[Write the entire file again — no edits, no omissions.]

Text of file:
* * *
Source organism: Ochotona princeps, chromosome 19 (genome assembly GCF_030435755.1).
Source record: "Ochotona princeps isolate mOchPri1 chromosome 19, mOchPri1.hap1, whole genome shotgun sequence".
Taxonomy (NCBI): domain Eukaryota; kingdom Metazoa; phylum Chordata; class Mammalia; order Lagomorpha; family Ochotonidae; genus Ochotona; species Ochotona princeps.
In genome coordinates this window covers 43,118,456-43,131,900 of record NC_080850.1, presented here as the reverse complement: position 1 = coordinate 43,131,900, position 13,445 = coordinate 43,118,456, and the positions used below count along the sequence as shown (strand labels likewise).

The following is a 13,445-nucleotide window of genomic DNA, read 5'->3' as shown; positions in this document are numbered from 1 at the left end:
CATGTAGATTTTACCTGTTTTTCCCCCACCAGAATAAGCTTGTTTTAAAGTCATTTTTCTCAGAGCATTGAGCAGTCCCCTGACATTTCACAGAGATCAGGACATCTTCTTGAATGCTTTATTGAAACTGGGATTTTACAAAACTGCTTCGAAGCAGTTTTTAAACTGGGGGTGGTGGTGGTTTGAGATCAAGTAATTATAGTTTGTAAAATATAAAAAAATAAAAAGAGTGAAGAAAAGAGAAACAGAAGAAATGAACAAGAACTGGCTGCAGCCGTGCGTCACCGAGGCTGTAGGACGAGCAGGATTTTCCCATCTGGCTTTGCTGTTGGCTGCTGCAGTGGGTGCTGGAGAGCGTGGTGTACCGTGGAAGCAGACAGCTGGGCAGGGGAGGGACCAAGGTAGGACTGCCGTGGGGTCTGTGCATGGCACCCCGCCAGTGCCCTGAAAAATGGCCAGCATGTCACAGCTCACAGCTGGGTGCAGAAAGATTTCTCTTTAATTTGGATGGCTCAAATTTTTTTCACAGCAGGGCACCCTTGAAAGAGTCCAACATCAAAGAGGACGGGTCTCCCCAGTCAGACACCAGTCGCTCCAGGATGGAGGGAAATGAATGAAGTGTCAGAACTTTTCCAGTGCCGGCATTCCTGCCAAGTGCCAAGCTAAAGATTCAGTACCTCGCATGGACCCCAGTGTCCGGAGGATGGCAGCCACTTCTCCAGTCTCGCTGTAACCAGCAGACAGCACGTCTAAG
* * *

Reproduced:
Source organism: Ochotona princeps, chromosome 19 (genome assembly GCF_030435755.1).
Source record: "Ochotona princeps isolate mOchPri1 chromosome 19, mOchPri1.hap1, whole genome shotgun sequence".
Taxonomy (NCBI): domain Eukaryota; kingdom Metazoa; phylum Chordata; class Mammalia; order Lagomorpha; family Ochotonidae; genus Ochotona; species Ochotona princeps.
In genome coordinates this window covers 43,118,456-43,131,900 of record NC_080850.1, presented here as the reverse complement: position 1 = coordinate 43,131,900, position 13,445 = coordinate 43,118,456, and the positions used below count along the sequence as shown (strand labels likewise).

The following is a 13,445-nucleotide window of genomic DNA, read 5'->3' as shown; positions in this document are numbered from 1 at the left end:
CATGTAGATTTTACCTGTTTTTCCCCCACCAGAATAAGCTTGTTTTAAAGTCATTTTTCTCAGAGCATTGAGCAGTCCCCTGACATTTCACAGAGATCAGGACATCTTCTTGAATGCTTTATTGAAACTGGGATTTTACAAAACTGCTTCGAAGCAGTTTTTAAACTGGGGGTGGTGGTGGTTTGAGATCAAGTAATTATAGTTTGTAAAATATAAAAAAATAAAAAGAGTGAAGAAAAGAGAAACAGAAGAAATGAACAAGAACTGGCTGCAGCCGTGCGTCACCGAGGCTGTAGGACGAGCAGGATTTTCCCATCTGGCTTTGCTGTTGGCTGCTGCAGTGGGTGCTGGAGAGCGTGGTGTACCGTGGAAGCAGACAGCTGGGCAGGGGAGGGACCAAGGTAGGACTGCCGTGGGGTCTGTGCATGGCACCCCGCCAGTGCCCTGAAAAATGGCCAGCATGTCACAGCTCACAGCTGGGTGCAGAAAGATTTCTCTTTAATTTGGATGGCTCAAATTTTTTTCACAGCAGGGCACCCTTGAAAGAGTCCAACATCAAAGAGGACGGGTCTCCCCAGTCAGACACCAGTCGCTCCAGGATGGAGGGAAATGAATGAAGTGTCAGAACTTTTCCAGTGCCGGCATTCCTGCCAAGTGCCAAGCTAAAGATTCAGTACCTCGCATGGACCCCAGTGTCCGGAGGATGGCAGCCACTTCTCCAGTCTCGCTGTAACCAGCAGACAGCACGTCTAAG